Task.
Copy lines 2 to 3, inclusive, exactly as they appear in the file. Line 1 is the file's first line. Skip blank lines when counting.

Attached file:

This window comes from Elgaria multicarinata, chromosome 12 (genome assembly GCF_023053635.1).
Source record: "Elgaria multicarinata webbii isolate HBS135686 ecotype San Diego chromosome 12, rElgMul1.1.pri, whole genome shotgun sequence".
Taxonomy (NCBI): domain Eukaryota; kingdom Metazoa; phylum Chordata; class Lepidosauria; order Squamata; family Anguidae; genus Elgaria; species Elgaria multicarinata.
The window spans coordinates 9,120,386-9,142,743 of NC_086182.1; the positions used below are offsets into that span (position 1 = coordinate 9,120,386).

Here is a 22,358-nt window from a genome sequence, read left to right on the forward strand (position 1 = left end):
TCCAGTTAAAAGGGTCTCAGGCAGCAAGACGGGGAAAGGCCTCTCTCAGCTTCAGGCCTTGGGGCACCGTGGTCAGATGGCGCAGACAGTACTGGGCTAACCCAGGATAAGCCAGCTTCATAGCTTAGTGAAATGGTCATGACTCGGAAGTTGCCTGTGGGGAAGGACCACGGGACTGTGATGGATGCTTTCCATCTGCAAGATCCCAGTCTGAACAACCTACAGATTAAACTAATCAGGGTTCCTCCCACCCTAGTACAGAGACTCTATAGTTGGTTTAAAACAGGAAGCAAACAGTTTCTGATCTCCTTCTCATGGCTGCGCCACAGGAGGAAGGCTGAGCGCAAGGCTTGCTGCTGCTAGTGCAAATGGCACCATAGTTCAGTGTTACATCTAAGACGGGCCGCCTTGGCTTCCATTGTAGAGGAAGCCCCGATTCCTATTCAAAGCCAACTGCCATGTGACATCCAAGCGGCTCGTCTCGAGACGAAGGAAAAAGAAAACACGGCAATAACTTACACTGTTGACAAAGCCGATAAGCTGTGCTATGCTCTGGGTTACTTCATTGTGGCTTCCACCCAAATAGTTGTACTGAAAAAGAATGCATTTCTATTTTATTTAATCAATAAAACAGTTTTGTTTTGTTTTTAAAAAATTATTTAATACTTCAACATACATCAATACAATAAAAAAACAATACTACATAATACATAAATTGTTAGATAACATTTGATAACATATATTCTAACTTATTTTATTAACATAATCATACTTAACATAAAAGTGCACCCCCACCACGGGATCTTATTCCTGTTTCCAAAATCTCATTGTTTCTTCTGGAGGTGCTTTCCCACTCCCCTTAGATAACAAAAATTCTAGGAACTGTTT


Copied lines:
Source record: "Elgaria multicarinata webbii isolate HBS135686 ecotype San Diego chromosome 12, rElgMul1.1.pri, whole genome shotgun sequence".
Taxonomy (NCBI): domain Eukaryota; kingdom Metazoa; phylum Chordata; class Lepidosauria; order Squamata; family Anguidae; genus Elgaria; species Elgaria multicarinata.